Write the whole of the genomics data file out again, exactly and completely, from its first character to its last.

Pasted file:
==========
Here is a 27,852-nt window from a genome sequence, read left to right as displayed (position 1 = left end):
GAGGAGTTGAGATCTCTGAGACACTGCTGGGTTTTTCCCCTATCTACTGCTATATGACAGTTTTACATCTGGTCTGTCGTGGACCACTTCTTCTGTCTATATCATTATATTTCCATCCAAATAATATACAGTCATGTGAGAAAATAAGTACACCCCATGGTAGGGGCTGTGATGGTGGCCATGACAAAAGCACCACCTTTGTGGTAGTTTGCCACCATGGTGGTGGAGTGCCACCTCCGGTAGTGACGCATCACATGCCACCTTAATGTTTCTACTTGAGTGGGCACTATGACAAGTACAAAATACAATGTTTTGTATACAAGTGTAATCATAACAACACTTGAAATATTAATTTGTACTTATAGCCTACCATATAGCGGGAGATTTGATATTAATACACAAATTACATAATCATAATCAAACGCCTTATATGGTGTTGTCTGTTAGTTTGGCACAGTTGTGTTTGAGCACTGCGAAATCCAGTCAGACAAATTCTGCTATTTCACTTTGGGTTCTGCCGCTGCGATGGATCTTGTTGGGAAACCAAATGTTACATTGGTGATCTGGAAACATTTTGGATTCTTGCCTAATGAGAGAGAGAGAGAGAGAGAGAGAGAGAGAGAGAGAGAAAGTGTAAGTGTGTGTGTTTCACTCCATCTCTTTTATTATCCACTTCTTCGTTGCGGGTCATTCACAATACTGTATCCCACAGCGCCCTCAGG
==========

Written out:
Here is a 27,852-nt window from a genome sequence, read left to right as displayed (position 1 = left end):
GAGGAGTTGAGATCTCTGAGACACTGCTGGGTTTTTCCCCTATCTACTGCTATATGACAGTTTTACATCTGGTCTGTCGTGGACCACTTCTTCTGTCTATATCATTATATTTCCATCCAAATAATATACAGTCATGTGAGAAAATAAGTACACCCCATGGTAGGGGCTGTGATGGTGGCCATGACAAAAGCACCACCTTTGTGGTAGTTTGCCACCATGGTGGTGGAGTGCCACCTCCGGTAGTGACGCATCACATGCCACCTTAATGTTTCTACTTGAGTGGGCACTATGACAAGTACAAAATACAATGTTTTGTATACAAGTGTAATCATAACAACACTTGAAATATTAATTTGTACTTATAGCCTACCATATAGCGGGAGATTTGATATTAATACACAAATTACATAATCATAATCAAACGCCTTATATGGTGTTGTCTGTTAGTTTGGCACAGTTGTGTTTGAGCACTGCGAAATCCAGTCAGACAAATTCTGCTATTTCACTTTGGGTTCTGCCGCTGCGATGGATCTTGTTGGGAAACCAAATGTTACATTGGTGATCTGGAAACATTTTGGATTCTTGCCTAATGAGAGAGAGAGAGAGAGAGAGAGAGAGAGAGAGAGAGAAAGTGTAAGTGTGTGTGTTTCACTCCATCTCTTTTATTATCCACTTCTTCGTTGCGGGTCATTCACAATACTGTATCCCACAGCGCCCTCAGG